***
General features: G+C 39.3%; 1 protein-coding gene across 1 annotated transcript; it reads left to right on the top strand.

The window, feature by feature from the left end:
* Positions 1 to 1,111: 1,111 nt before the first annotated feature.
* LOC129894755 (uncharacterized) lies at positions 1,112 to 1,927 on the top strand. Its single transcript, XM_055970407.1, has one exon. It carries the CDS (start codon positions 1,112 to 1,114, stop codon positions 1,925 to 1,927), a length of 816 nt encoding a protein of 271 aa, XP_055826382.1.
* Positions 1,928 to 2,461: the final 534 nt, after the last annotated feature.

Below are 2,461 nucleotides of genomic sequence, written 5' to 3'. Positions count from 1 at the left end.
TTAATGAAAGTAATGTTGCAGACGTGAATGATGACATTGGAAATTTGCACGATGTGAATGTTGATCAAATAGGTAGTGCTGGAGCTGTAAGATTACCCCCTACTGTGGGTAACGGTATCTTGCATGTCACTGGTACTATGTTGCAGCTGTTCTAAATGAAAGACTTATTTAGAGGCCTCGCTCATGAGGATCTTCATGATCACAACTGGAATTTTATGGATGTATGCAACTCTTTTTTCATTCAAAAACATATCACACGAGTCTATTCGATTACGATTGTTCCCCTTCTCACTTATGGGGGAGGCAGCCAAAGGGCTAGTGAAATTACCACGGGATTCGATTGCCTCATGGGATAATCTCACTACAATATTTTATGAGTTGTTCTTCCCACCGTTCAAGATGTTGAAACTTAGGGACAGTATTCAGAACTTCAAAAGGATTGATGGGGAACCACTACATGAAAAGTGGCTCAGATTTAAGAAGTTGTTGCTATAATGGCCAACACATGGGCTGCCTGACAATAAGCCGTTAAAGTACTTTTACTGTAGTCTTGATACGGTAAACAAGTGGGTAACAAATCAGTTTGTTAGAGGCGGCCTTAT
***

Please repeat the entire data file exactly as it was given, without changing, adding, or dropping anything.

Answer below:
General features: G+C 39.3%; 1 protein-coding gene across 1 annotated transcript; it reads left to right on the top strand.

The window, feature by feature from the left end:
* Positions 1 to 1,111: 1,111 nt before the first annotated feature.
* LOC129894755 (uncharacterized) lies at positions 1,112 to 1,927 on the top strand. Its single transcript, XM_055970407.1, has one exon. It carries the CDS (start codon positions 1,112 to 1,114, stop codon positions 1,925 to 1,927), a length of 816 nt encoding a protein of 271 aa, XP_055826382.1.
* Positions 1,928 to 2,461: the final 534 nt, after the last annotated feature.

Below are 2,461 nucleotides of genomic sequence, written 5' to 3'. Positions count from 1 at the left end.
TTAATGAAAGTAATGTTGCAGACGTGAATGATGACATTGGAAATTTGCACGATGTGAATGTTGATCAAATAGGTAGTGCTGGAGCTGTAAGATTACCCCCTACTGTGGGTAACGGTATCTTGCATGTCACTGGTACTATGTTGCAGCTGTTCTAAATGAAAGACTTATTTAGAGGCCTCGCTCATGAGGATCTTCATGATCACAACTGGAATTTTATGGATGTATGCAACTCTTTTTTCATTCAAAAACATATCACACGAGTCTATTCGATTACGATTGTTCCCCTTCTCACTTATGGGGGAGGCAGCCAAAGGGCTAGTGAAATTACCACGGGATTCGATTGCCTCATGGGATAATCTCACTACAATATTTTATGAGTTGTTCTTCCCACCGTTCAAGATGTTGAAACTTAGGGACAGTATTCAGAACTTCAAAAGGATTGATGGGGAACCACTACATGAAAAGTGGCTCAGATTTAAGAAGTTGTTGCTATAATGGCCAACACATGGGCTGCCTGACAATAAGCCGTTAAAGTACTTTTACTGTAGTCTTGATACGGTAAACAAGTGGGTAACAAATCAGTTTGTTAGAGGCGGCCTTAT